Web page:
Dresden Files: New York
Types of Actions
Each character gets one basic action per turn. Under certain circumstances your character can take a single supplemental action and/or several free actions in addition to that main action, like if you are attempting to do something more complicated than a single, basic action allows.
It’s up to the GM to decide if you additional action is a free action or a supplemental action.
Free actions are minor things you can do that do not in any way impede the main action that you character is taking. They may or may not involve a roll of the dice.
Rolling for defense against an attack, casting a quick glance at a doorway, flipping a switch right next to your character, starting a car, listening for voices, and/or shouting a short warning are free actions.
There is no limit on the number of free actions your character may take during an exchange unless the GM and/or group feels should only impose limits if it seems like someone is taking undue advantage or it is physically impossible to complete all the actions in the relatively short time of a combat turn.
Supplemental Actions are minor things you can do that do impede the main action that you character is taking usually by splitting their focus. Supplemental actions usually do not involve a roll of the dice.
Moving one zone in addition to another action, drawing a gun before shooting it, opening a door and then intimidating the occupants of the room beyond, using a cell phone while shooting a gun, or snatching up a nearby vase to smash over the head of a burglar. These actions are called supplemental actions,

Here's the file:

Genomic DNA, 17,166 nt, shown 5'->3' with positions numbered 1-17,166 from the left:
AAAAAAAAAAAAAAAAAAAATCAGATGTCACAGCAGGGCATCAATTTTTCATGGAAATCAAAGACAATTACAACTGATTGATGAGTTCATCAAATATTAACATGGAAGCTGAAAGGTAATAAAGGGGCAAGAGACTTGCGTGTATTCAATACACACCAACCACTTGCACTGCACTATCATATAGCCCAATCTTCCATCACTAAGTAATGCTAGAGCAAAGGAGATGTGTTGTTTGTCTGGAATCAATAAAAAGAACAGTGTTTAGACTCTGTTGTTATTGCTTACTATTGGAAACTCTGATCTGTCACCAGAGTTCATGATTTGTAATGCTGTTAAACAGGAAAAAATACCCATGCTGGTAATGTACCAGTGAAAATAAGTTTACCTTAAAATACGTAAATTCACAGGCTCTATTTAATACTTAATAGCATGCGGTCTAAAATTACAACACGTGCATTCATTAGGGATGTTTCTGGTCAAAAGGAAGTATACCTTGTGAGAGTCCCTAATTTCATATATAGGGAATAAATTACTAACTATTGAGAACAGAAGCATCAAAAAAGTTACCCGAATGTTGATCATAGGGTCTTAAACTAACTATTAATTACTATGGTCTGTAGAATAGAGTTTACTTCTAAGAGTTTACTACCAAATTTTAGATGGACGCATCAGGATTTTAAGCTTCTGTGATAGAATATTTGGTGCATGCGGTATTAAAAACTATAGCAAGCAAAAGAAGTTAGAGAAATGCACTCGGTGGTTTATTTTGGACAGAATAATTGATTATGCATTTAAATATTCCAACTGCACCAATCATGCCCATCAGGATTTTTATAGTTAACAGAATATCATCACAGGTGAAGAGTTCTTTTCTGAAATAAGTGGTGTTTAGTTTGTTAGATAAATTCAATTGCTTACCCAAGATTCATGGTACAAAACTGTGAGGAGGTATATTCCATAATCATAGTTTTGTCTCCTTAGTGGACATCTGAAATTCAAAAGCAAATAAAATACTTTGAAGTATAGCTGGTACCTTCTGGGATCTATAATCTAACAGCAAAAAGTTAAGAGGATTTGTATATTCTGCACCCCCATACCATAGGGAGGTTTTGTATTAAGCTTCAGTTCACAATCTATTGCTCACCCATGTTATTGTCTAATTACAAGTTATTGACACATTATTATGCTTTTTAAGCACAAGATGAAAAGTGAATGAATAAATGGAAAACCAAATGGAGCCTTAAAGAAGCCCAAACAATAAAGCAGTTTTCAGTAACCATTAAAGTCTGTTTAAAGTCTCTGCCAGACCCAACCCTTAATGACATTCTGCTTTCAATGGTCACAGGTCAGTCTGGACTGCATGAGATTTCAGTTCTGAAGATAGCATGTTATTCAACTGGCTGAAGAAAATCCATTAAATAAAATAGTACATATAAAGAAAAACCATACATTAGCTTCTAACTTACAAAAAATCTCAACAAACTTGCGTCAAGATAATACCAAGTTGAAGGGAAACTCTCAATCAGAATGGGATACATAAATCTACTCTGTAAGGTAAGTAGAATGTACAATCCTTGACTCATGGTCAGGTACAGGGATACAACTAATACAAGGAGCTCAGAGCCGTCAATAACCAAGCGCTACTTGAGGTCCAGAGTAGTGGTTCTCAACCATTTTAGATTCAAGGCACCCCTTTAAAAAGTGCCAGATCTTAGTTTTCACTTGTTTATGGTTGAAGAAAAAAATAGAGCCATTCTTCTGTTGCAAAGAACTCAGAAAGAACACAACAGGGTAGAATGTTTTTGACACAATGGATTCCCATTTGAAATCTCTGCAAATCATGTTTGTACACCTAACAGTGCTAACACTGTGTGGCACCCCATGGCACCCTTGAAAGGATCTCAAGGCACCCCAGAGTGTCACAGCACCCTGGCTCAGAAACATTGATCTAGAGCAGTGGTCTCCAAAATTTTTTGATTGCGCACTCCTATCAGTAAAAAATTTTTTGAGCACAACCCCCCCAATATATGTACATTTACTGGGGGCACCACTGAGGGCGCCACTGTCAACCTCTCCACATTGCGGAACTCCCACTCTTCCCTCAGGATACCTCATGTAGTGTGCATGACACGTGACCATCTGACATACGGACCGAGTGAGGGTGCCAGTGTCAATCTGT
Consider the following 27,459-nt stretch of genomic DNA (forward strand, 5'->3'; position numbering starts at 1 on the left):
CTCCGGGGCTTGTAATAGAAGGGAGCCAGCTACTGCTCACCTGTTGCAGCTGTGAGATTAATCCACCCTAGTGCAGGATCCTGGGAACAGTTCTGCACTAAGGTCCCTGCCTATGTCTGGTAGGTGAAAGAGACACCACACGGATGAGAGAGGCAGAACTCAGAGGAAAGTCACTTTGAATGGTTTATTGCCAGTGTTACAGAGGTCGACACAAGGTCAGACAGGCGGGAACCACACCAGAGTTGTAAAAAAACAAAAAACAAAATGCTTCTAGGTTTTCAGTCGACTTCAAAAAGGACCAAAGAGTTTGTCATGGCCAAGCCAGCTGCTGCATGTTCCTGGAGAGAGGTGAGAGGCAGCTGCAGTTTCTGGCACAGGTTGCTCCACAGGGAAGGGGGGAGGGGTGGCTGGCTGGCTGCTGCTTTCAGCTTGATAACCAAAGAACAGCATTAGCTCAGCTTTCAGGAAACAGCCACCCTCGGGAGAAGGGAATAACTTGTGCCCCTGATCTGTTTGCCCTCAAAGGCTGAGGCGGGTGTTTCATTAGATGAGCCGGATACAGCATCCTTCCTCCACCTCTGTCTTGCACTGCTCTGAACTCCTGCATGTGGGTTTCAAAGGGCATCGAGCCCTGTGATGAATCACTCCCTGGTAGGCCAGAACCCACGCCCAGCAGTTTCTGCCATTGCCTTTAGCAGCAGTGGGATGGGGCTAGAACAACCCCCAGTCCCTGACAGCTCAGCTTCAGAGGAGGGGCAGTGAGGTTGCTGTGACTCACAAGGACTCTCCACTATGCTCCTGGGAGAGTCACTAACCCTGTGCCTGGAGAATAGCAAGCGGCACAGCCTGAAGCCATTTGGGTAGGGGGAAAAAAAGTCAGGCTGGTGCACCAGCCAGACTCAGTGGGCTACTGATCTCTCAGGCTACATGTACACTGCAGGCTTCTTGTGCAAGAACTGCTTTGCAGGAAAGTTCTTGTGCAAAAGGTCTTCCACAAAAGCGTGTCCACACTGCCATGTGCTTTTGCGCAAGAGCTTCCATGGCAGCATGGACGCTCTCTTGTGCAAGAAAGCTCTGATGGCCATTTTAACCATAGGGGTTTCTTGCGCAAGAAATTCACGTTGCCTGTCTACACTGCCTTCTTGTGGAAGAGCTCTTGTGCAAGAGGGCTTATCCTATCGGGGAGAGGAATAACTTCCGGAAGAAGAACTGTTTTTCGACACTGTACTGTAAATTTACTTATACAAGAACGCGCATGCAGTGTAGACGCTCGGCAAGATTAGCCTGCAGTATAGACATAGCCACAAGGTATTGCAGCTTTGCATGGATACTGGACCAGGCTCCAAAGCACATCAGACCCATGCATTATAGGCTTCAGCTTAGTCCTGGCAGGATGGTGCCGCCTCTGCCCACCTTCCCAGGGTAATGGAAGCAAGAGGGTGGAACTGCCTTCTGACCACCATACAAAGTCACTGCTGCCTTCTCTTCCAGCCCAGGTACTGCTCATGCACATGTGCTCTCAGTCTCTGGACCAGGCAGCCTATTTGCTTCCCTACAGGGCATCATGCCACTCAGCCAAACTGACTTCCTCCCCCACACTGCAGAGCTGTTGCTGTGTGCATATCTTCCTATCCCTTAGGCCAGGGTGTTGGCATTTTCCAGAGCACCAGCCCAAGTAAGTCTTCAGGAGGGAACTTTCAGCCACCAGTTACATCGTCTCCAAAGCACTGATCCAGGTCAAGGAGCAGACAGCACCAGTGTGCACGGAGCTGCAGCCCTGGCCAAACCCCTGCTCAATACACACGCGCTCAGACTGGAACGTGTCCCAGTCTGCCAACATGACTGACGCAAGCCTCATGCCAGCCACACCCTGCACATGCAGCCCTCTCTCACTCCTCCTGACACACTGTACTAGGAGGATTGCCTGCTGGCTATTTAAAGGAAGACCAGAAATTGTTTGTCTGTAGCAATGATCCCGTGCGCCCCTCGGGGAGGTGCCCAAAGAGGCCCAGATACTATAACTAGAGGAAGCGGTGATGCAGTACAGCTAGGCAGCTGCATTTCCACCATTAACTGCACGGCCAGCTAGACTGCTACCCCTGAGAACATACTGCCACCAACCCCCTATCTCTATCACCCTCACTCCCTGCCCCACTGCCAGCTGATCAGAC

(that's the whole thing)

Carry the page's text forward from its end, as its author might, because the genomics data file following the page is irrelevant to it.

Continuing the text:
Because a Supplemental action impedes or distracts from the main action it imposes a –1 penalty on the roll for the main action.
Attack: Roll against an opponent to try to inflict stress or consequences on him directly (page 200).
Maneuvers: Roll against an opponent or against a fixed difficulty to try to place an aspect on the opponent or the scene (page 207).
Block: Roll to set up a preemptive defense against a specified future action; anyone committing that named action will have to roll against the block to succeed (page 210).
Sprint: Roll to change zones, with a higher roll allowing a greater degree of movement (page 212).
Assessments/Declarations: Roll to discover or establish in narrative an interesting aspect/detail about the story as it unfolds.
Full Defense: You can always choose to do nothing active in the exchange at all; your character is assumed to be concentrating entirely on defense. As such, any defense rolls you make to avoid attacks or maneuvers are done at +2.